Bournemouth University has launched a new survey as part of its research into the shortage of production managers in the U.K. screen industry.
The Production Managers Survey 2023, which launches today, is one strand of research being done by Bournemouth’s Media Industries Research Group within the university’s Bournemouth University’s Centre for Excellence in Media Practice.
Titled “Understanding the production management skills gap in U.K. TV,” the project is supported by the British Academy/Leverhulme Trust with funding provided by the Department for Business, Energy and Industrial Strategy, the Leverhulme Trust, the Sino-British Fellowship Trust and the Society for the Advancement of Management Studies.
According to the latest review from industry body Screen Skills, production managers and production coordinators are the most difficult roles to fill on a project thanks to a massive exodus from the profession. Among the reasons for this are its perceived distance from the creative process, a dearth of women in the profession, particularly mid-career, and its “marginalization” within the profession.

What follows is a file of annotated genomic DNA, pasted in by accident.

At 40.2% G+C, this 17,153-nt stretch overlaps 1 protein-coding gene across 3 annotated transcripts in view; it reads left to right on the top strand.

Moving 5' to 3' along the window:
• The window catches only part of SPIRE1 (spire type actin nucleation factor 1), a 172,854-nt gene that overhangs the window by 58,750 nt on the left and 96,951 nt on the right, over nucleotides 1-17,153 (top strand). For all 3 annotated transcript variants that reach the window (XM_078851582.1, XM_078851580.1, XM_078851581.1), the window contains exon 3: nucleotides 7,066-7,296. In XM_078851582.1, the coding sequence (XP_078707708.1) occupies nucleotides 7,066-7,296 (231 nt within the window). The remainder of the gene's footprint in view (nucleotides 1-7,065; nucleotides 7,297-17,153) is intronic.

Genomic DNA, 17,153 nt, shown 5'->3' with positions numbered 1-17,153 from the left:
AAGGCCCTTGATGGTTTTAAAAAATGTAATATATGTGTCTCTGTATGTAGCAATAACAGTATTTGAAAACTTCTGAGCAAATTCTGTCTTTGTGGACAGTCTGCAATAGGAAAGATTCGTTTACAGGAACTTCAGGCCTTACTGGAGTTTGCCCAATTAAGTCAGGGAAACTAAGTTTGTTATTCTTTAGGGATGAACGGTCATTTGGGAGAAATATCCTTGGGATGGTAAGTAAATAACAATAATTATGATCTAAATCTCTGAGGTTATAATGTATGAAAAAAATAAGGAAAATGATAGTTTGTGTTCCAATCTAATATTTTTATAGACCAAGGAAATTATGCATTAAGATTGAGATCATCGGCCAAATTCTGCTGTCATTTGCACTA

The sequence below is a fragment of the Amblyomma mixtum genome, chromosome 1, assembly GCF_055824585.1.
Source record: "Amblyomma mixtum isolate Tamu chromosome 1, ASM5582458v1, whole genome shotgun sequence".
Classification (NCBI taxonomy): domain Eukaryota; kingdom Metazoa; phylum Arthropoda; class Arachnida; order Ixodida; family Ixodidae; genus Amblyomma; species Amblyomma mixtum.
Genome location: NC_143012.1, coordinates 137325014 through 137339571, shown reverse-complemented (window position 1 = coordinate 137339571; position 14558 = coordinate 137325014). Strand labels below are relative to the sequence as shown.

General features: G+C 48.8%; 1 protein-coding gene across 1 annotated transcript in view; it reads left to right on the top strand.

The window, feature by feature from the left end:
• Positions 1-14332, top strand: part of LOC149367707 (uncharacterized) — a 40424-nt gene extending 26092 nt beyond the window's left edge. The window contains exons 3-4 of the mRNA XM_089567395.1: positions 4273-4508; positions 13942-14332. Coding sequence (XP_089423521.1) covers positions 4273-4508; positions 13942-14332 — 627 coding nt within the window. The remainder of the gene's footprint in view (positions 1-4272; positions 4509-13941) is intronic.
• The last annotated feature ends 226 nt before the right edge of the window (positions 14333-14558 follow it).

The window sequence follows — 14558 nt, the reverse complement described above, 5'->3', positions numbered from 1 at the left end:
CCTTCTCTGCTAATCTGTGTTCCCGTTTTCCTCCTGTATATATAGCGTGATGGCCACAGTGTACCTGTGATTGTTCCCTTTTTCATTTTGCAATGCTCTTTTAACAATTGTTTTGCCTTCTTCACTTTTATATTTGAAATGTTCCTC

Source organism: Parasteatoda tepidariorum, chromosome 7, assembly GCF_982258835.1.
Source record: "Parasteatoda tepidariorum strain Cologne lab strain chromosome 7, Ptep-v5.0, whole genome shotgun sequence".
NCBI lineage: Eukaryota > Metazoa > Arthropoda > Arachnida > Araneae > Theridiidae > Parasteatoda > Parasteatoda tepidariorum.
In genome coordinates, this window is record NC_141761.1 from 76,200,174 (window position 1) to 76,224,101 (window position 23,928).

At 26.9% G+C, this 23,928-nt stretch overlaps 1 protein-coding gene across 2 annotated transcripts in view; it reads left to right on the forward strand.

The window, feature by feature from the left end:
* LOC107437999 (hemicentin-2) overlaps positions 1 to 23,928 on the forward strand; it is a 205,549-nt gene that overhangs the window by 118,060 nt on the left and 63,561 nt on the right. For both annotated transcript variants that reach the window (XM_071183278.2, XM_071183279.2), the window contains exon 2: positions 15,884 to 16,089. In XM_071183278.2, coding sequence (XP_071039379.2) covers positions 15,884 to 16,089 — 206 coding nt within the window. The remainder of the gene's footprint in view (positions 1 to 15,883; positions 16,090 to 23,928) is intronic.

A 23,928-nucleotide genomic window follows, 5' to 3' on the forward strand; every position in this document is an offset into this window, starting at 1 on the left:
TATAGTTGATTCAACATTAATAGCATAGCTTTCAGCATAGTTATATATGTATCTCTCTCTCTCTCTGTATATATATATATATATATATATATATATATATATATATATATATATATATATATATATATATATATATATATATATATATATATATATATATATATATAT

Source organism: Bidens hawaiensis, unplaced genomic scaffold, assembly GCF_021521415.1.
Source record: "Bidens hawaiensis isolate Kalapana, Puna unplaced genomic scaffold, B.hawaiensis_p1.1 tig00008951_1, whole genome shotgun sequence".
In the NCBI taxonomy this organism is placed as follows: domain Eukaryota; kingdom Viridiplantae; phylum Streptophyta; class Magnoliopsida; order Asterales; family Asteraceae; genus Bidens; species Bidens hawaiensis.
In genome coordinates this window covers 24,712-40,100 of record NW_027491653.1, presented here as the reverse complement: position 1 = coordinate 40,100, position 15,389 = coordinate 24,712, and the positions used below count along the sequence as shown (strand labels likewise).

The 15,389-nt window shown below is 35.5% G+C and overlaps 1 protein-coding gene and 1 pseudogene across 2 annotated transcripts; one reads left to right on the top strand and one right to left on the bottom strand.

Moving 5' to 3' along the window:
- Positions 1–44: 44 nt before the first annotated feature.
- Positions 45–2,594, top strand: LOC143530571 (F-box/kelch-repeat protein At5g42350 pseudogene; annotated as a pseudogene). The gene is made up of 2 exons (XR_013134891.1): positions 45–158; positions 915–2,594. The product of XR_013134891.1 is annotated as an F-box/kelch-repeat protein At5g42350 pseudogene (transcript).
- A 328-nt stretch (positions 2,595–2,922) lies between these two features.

“We’ve known for a long time that the TV’s talent pipeline is seriously leaky but this industry-wide retention problem doesn’t affect all roles equally,” said Dr. Christa van Raalte, associate professor in film and television and project lead at Bournemouth University. “Research has shown that the biggest leakage by far is in production management and we need a much better understanding of what’s going on here. Through this survey we hope to hear from both those who are currently working in production management as well as ex-PMs.”
Dr. Rowan Aust of Huddersfield University, one of the project partners, added: “One of the key challenges for a project like this is to ensure that we reach people who no longer work in these roles and perhaps have left the industry altogether. We’re appealing to colleagues not only to complete the survey but to send the link to those now working in other roles, and critically those who have left the industry.”